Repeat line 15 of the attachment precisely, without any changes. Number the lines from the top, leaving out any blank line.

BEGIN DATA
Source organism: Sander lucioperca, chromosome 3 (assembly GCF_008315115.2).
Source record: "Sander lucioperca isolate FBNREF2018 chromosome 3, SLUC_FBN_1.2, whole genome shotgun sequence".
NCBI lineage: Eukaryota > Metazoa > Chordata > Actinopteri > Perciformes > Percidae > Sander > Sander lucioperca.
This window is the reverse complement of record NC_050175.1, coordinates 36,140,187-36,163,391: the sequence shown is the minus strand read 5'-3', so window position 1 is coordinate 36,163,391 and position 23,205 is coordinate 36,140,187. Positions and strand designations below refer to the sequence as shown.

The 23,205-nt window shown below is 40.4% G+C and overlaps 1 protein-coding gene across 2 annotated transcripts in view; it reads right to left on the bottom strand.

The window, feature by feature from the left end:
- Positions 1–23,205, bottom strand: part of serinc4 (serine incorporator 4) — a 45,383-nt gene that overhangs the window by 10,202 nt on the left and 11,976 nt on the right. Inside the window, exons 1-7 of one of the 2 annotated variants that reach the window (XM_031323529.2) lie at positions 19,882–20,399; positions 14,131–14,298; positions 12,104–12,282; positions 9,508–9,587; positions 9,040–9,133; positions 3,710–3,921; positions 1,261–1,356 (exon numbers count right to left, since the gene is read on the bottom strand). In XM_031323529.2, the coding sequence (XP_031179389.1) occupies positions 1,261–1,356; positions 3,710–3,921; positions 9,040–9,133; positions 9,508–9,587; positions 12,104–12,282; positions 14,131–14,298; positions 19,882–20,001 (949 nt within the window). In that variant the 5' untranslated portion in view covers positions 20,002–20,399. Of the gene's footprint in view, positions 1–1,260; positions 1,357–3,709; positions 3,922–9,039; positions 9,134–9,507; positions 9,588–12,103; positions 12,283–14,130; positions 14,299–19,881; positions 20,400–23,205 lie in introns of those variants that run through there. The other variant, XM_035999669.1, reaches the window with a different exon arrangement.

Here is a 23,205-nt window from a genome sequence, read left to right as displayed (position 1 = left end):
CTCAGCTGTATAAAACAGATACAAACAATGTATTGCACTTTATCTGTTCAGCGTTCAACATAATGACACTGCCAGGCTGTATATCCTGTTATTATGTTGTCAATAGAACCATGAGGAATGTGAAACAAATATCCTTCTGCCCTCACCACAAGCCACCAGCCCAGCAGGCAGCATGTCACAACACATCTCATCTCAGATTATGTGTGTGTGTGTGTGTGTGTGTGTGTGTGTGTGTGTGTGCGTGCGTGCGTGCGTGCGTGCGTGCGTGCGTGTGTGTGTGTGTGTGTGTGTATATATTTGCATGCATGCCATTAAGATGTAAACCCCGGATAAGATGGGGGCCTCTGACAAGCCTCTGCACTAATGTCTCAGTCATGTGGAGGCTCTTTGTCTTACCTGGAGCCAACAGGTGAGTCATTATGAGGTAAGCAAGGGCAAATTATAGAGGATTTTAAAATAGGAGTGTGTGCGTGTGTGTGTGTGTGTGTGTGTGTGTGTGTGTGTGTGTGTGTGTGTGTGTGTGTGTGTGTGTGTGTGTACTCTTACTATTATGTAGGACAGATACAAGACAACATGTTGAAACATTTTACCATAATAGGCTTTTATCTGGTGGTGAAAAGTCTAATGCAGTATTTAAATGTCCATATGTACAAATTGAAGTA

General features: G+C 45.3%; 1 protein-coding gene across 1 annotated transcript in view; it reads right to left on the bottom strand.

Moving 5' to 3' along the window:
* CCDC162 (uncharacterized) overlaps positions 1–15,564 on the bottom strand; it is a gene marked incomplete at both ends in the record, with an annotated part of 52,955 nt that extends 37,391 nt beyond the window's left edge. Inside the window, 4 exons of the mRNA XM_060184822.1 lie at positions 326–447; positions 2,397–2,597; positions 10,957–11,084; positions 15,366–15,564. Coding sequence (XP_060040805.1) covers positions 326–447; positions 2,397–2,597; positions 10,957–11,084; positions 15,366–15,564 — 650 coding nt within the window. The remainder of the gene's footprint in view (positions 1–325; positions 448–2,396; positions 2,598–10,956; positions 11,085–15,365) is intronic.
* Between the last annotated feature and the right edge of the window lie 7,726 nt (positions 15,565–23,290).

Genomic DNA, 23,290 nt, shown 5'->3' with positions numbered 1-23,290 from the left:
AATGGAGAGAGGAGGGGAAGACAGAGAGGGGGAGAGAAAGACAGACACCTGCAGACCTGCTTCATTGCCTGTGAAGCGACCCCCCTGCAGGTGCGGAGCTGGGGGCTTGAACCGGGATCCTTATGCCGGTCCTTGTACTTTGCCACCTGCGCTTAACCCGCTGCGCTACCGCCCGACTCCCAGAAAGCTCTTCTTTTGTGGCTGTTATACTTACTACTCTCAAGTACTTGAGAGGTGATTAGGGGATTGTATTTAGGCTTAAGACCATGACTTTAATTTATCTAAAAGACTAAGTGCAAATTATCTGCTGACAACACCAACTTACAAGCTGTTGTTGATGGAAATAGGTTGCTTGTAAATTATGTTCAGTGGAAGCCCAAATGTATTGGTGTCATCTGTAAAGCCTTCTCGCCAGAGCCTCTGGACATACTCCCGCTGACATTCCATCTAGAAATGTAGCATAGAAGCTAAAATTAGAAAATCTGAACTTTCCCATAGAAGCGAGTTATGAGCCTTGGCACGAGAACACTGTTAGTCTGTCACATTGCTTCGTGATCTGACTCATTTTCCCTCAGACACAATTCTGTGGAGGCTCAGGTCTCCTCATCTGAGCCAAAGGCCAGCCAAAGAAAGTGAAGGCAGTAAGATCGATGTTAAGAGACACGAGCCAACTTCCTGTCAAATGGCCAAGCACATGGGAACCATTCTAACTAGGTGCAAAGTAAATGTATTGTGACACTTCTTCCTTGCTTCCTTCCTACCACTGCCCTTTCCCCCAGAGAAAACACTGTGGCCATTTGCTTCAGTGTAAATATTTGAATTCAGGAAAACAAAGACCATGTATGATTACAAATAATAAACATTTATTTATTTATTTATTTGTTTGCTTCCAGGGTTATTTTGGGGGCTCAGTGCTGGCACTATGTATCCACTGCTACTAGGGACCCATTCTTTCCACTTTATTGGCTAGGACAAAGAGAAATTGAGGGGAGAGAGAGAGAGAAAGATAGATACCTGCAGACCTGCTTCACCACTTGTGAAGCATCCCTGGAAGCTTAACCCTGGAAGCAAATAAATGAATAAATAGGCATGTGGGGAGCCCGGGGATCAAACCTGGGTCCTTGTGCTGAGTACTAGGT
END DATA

AATGGAGAGAGGAGGGGAAGACAGAGAGGGGGAGAGAAAGACAGACACCTGCAGACCTGCTTCATTGCCTGTGAAGCGACCCCCCTGCAGGTGCGGAGCTGGGGGCTTGAACCGGGATCCTTATGCCGGTCCTTGTACTTTGCCACCTGCGCTTAACCCGCTGCGCTACCGCCCGACTCCCAGAAAGCTCTTCTTTTGTGGCTGTTATACTTACTACTCTCAAGTACTTGAGAGGTGATTAGGGGATTGTATTTAGGCTTAAGACCATGACTTTAATTTATCTAAAAGACTAAGTGCAAATTATCTGCTGACAACACCAACTTACAAGCTGTTGTTGATGGAAATAGGTTGCTTGTAAATTATGTTCAGTGGAAGCCCAAATGTATTGGTGTCATCTGTAAAGCCTTCTCGCCAGAGCCTCTGGACATACTCCCGCTGACATTCCATCTAGAAATGTAGCATAGAAGCTAAAATTAGAAAATCTGAACTTTCCCATAGAAGCGAGTTATGAGCCTTGGCACGAGAACACTGTTAGTCTGTCACATTGCTTCGTGATCTGACTCATTTTCCCTCAGACACAATTCTGTGGAGGCTCAGGTCTCCTCATCTGAGCCAAAGGCCAGCCAAAGAAAGTGAAGGCAGTAAGATCGATGTTAAGAGACACGAGCCAACTTCCTGTCAAATGGCCAAGCACATGGGAACCATTCTAACTAGGTGCAAAGTAAATGTATTGTGACACTTCTTCCTTGCTTCCTTCCTACCACTGCCCTTTCCCCCAGAGAAAACACTGTGGCCATTTGCTTCAGTGTAAATATTTGAATTCAGGAAAACAAAGACCATGTATGATTACAAATAATAAACATTTATTTATTTATTTATTTGTTTGCTTCCAGGGTTATTTTGGGGGCTCAGTGCTGGCACTATGTATCCACTGCTACTAGGGACCCATTCTTTCCACTTTATTGGCTAGGACAAAGAGAAATTGAGGGGAGAGAGAGAGAGAAAGATAGATACCTGCAGACCTGCTTCACCACTTGTGAAGCATCCCTGGAAGCTTAACCCTGGAAGCAAATAAATGAATAAATAGGCATGTGGGGAGCCCGGGGATCAAACCTGGGTCCTTGTGCTGAGTACTAGGT